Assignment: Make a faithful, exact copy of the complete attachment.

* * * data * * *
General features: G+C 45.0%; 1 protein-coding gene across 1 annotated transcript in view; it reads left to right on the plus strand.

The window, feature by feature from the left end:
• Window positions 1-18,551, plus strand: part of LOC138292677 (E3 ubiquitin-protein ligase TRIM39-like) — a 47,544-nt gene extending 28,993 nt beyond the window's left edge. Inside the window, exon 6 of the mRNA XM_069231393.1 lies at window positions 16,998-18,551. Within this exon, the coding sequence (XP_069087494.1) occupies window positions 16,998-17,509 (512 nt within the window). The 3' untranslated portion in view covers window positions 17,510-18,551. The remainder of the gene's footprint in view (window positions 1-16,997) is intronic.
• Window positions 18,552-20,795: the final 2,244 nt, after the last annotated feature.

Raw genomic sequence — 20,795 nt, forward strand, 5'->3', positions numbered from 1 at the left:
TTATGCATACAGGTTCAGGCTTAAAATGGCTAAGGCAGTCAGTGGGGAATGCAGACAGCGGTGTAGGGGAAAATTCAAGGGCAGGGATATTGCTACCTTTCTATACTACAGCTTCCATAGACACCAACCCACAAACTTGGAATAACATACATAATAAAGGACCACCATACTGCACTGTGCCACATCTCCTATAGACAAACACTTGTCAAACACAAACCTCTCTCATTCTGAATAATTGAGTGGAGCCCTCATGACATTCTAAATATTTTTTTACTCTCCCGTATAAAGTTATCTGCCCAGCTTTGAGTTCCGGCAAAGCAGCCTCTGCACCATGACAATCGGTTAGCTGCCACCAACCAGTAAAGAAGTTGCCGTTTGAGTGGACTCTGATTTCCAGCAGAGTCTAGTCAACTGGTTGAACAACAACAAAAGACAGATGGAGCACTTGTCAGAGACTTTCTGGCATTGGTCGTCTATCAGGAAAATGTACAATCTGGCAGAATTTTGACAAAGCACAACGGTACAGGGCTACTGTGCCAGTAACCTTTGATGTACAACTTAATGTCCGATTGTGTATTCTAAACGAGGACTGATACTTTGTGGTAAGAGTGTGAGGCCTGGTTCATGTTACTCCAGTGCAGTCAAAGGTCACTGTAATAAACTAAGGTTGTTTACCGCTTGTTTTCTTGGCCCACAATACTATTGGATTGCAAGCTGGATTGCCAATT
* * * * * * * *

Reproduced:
General features: G+C 45.0%; 1 protein-coding gene across 1 annotated transcript in view; it reads left to right on the plus strand.

The window, feature by feature from the left end:
• Window positions 1-18,551, plus strand: part of LOC138292677 (E3 ubiquitin-protein ligase TRIM39-like) — a 47,544-nt gene extending 28,993 nt beyond the window's left edge. Inside the window, exon 6 of the mRNA XM_069231393.1 lies at window positions 16,998-18,551. Within this exon, the coding sequence (XP_069087494.1) occupies window positions 16,998-17,509 (512 nt within the window). The 3' untranslated portion in view covers window positions 17,510-18,551. The remainder of the gene's footprint in view (window positions 1-16,997) is intronic.
• Window positions 18,552-20,795: the final 2,244 nt, after the last annotated feature.

Raw genomic sequence — 20,795 nt, forward strand, 5'->3', positions numbered from 1 at the left:
TTATGCATACAGGTTCAGGCTTAAAATGGCTAAGGCAGTCAGTGGGGAATGCAGACAGCGGTGTAGGGGAAAATTCAAGGGCAGGGATATTGCTACCTTTCTATACTACAGCTTCCATAGACACCAACCCACAAACTTGGAATAACATACATAATAAAGGACCACCATACTGCACTGTGCCACATCTCCTATAGACAAACACTTGTCAAACACAAACCTCTCTCATTCTGAATAATTGAGTGGAGCCCTCATGACATTCTAAATATTTTTTTACTCTCCCGTATAAAGTTATCTGCCCAGCTTTGAGTTCCGGCAAAGCAGCCTCTGCACCATGACAATCGGTTAGCTGCCACCAACCAGTAAAGAAGTTGCCGTTTGAGTGGACTCTGATTTCCAGCAGAGTCTAGTCAACTGGTTGAACAACAACAAAAGACAGATGGAGCACTTGTCAGAGACTTTCTGGCATTGGTCGTCTATCAGGAAAATGTACAATCTGGCAGAATTTTGACAAAGCACAACGGTACAGGGCTACTGTGCCAGTAACCTTTGATGTACAACTTAATGTCCGATTGTGTATTCTAAACGAGGACTGATACTTTGTGGTAAGAGTGTGAGGCCTGGTTCATGTTACTCCAGTGCAGTCAAAGGTCACTGTAATAAACTAAGGTTGTTTACCGCTTGTTTTCTTGGCCCACAATACTATTGGATTGCAAGCTGGATTGCCAATT